The process now adopted by FIFA has been used for several years by European football body UEFA. It was highlighted ahead of the 2012 European Championship played in Poland and Ukraine when Italy forward Mario Balotelli, who is black, said he was prepared to walk off the pitch if targeted by fans for abuse.

Russian league matches have also had a problem with racism and far-right fans with 89 incidents reported last season.

“We are grateful to FIFA,” Russian deputy prime minister Vitaly Mutko said through a translator on Friday, sitting next to Samoura at a briefing. “With great satisfaction we have welcomed this decision that the system will be strict.”

However, Mutko suggested racism in football was no longer a “systematic” problem in Russia.

“We do not see any big problems here,” said Mukto, who heads the World Cup organizing committee. “This is a problem that is not purely Russian. It exists everywhere in the world.”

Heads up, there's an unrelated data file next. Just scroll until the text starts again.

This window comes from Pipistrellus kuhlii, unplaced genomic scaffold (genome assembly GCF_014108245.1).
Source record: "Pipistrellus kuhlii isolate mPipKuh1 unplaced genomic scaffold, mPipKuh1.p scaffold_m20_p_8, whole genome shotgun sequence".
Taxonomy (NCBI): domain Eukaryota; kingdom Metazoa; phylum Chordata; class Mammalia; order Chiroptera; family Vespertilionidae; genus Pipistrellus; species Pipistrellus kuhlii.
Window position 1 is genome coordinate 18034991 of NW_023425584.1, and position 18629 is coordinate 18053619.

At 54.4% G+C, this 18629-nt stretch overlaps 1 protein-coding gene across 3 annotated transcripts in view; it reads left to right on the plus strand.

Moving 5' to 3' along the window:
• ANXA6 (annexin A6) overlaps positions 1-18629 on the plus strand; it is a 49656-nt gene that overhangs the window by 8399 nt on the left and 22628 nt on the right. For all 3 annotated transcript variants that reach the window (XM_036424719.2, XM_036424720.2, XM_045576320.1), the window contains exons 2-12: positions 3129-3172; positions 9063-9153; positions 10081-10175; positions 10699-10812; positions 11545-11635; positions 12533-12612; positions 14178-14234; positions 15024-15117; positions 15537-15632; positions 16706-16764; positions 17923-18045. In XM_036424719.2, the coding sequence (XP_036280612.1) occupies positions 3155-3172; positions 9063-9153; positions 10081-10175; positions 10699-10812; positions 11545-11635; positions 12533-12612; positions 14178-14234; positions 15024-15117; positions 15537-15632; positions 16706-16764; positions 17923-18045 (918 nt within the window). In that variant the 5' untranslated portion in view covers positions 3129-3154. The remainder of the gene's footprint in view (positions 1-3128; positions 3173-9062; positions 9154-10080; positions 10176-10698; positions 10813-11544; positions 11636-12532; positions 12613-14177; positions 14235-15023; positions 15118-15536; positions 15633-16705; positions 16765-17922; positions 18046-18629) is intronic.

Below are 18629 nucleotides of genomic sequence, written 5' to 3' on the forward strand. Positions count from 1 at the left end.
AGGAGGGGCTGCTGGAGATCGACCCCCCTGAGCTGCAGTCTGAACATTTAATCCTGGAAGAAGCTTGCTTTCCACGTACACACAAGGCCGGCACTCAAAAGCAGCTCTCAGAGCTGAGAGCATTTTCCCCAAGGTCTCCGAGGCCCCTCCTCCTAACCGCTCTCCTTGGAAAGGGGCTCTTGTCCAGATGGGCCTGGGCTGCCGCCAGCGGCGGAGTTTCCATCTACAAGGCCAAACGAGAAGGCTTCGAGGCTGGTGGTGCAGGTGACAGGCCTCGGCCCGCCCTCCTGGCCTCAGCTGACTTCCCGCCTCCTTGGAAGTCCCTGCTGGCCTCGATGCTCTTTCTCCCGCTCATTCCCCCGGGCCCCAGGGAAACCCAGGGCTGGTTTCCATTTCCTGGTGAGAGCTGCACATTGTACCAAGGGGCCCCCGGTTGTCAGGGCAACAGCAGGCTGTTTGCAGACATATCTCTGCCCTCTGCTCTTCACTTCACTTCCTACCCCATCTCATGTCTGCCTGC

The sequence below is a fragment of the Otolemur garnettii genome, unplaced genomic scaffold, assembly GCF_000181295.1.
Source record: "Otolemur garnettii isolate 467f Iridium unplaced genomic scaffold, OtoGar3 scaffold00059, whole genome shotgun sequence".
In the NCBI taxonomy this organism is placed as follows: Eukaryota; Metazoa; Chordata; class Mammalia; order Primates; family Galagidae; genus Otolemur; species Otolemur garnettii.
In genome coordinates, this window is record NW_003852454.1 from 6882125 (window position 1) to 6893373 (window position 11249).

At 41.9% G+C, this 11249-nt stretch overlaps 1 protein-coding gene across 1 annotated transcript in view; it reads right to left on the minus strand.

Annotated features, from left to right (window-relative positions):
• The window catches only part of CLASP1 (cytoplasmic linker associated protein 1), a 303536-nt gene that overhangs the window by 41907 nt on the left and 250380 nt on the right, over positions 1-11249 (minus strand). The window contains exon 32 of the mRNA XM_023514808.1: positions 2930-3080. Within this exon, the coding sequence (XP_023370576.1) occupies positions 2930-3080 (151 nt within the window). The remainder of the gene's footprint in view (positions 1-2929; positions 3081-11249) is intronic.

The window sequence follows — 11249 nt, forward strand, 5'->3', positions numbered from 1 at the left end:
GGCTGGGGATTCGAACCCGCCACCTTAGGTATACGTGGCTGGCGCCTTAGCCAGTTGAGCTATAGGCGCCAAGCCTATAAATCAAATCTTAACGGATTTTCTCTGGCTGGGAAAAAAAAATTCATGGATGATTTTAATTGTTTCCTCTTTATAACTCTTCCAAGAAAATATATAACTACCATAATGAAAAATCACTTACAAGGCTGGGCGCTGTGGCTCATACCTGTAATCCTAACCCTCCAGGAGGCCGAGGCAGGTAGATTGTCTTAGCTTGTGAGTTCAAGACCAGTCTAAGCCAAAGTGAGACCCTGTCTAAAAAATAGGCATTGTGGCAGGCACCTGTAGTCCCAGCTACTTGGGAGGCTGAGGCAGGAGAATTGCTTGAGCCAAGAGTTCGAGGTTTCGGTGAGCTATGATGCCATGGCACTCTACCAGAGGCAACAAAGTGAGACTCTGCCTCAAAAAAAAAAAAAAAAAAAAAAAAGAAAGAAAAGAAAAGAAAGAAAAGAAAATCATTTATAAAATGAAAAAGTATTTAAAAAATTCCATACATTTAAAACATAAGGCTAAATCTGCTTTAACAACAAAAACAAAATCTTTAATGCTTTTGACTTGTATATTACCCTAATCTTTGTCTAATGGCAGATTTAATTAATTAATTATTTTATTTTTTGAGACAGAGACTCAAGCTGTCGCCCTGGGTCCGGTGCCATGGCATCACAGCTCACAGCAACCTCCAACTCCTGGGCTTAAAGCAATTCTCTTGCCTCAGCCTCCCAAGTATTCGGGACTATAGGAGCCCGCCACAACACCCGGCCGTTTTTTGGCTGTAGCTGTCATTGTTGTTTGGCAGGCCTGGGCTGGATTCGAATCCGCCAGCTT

AP Sports Writer Carlos Rodriguez in Kazan, Russia, contributed to this report

VIDEO: Thirsty goalkeeper concedes bizarre goal

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Rule number one for a goalkeeper: always pay attention to the action if you’re going to take a swig from your water bottle in the net.

Duisburg goalkeeper Mark Flekken didn’t pay attention and he will see this clip played over and over again as he conceded a bizarre goal in the German second tier against Ingolstadt.

Take a look at the video below to see the unbelievable scenes as the commentary team sum it up best with  their stunned reaction.


Mourinho on Conte feud, facing Chelsea again

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Jose Mourinho will meet Chelsea once again on Sunday as the Manchester United manager welcomes his former club to Old Trafford (Watch live, 9:05 a.m. ET on NBCSN and online via NBCSports.com).

Mourinho, 55, has been involved in a public spat with Antonio Conte in recent months but the Portuguese refused to dredge up any more abuse for the current Chelsea manager ahead of this crucial top four clash.

The duo traded insults earlier this year as Mourinho suggested Conte and other managerial rivals “acted like clowns” on the sidelines, while Conte said Mourinho perhaps had “demenza senile” and Mourinho hit back with a quip about Conte’s four-month ban for not reporting alleged match-fixing in Italy. The spat ended when Conte said Mourinho was a “little man” and “fake” and said he would not forget the comments.